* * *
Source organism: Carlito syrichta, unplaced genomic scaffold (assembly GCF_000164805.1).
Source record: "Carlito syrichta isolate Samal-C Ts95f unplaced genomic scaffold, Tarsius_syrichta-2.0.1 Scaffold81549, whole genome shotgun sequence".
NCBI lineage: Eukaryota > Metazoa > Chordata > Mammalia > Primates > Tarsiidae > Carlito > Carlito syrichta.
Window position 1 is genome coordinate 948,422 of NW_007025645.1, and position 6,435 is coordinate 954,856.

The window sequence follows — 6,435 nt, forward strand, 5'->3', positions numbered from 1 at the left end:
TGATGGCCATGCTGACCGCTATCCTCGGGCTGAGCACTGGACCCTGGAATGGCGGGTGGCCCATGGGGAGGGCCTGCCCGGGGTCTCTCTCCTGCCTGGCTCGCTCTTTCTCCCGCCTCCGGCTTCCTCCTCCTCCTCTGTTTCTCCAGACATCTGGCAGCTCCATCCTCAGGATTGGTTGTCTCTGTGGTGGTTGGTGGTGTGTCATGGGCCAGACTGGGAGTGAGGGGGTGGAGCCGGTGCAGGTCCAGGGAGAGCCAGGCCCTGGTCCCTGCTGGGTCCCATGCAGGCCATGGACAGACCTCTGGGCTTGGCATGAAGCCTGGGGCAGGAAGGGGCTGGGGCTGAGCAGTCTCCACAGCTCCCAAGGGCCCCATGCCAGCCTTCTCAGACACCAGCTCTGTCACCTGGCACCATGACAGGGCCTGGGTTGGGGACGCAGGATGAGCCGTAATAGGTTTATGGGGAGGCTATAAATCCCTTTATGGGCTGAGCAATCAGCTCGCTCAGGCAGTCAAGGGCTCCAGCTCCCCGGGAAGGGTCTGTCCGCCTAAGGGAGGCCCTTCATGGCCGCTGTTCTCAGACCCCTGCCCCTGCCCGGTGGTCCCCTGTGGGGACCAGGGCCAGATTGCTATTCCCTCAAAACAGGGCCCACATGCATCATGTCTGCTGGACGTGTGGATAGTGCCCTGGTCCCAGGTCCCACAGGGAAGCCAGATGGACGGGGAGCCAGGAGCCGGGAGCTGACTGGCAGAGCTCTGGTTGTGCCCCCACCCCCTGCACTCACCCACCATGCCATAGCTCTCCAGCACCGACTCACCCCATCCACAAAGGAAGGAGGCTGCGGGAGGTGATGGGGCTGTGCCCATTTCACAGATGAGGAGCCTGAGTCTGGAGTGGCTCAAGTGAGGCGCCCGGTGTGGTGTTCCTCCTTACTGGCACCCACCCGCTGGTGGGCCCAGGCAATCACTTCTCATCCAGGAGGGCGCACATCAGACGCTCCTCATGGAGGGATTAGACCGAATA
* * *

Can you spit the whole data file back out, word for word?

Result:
Source organism: Carlito syrichta, unplaced genomic scaffold (assembly GCF_000164805.1).
Source record: "Carlito syrichta isolate Samal-C Ts95f unplaced genomic scaffold, Tarsius_syrichta-2.0.1 Scaffold81549, whole genome shotgun sequence".
NCBI lineage: Eukaryota > Metazoa > Chordata > Mammalia > Primates > Tarsiidae > Carlito > Carlito syrichta.
Window position 1 is genome coordinate 948,422 of NW_007025645.1, and position 6,435 is coordinate 954,856.

The window sequence follows — 6,435 nt, forward strand, 5'->3', positions numbered from 1 at the left end:
TGATGGCCATGCTGACCGCTATCCTCGGGCTGAGCACTGGACCCTGGAATGGCGGGTGGCCCATGGGGAGGGCCTGCCCGGGGTCTCTCTCCTGCCTGGCTCGCTCTTTCTCCCGCCTCCGGCTTCCTCCTCCTCCTCTGTTTCTCCAGACATCTGGCAGCTCCATCCTCAGGATTGGTTGTCTCTGTGGTGGTTGGTGGTGTGTCATGGGCCAGACTGGGAGTGAGGGGGTGGAGCCGGTGCAGGTCCAGGGAGAGCCAGGCCCTGGTCCCTGCTGGGTCCCATGCAGGCCATGGACAGACCTCTGGGCTTGGCATGAAGCCTGGGGCAGGAAGGGGCTGGGGCTGAGCAGTCTCCACAGCTCCCAAGGGCCCCATGCCAGCCTTCTCAGACACCAGCTCTGTCACCTGGCACCATGACAGGGCCTGGGTTGGGGACGCAGGATGAGCCGTAATAGGTTTATGGGGAGGCTATAAATCCCTTTATGGGCTGAGCAATCAGCTCGCTCAGGCAGTCAAGGGCTCCAGCTCCCCGGGAAGGGTCTGTCCGCCTAAGGGAGGCCCTTCATGGCCGCTGTTCTCAGACCCCTGCCCCTGCCCGGTGGTCCCCTGTGGGGACCAGGGCCAGATTGCTATTCCCTCAAAACAGGGCCCACATGCATCATGTCTGCTGGACGTGTGGATAGTGCCCTGGTCCCAGGTCCCACAGGGAAGCCAGATGGACGGGGAGCCAGGAGCCGGGAGCTGACTGGCAGAGCTCTGGTTGTGCCCCCACCCCCTGCACTCACCCACCATGCCATAGCTCTCCAGCACCGACTCACCCCATCCACAAAGGAAGGAGGCTGCGGGAGGTGATGGGGCTGTGCCCATTTCACAGATGAGGAGCCTGAGTCTGGAGTGGCTCAAGTGAGGCGCCCGGTGTGGTGTTCCTCCTTACTGGCACCCACCCGCTGGTGGGCCCAGGCAATCACTTCTCATCCAGGAGGGCGCACATCAGACGCTCCTCATGGAGGGATTAGACCGAATA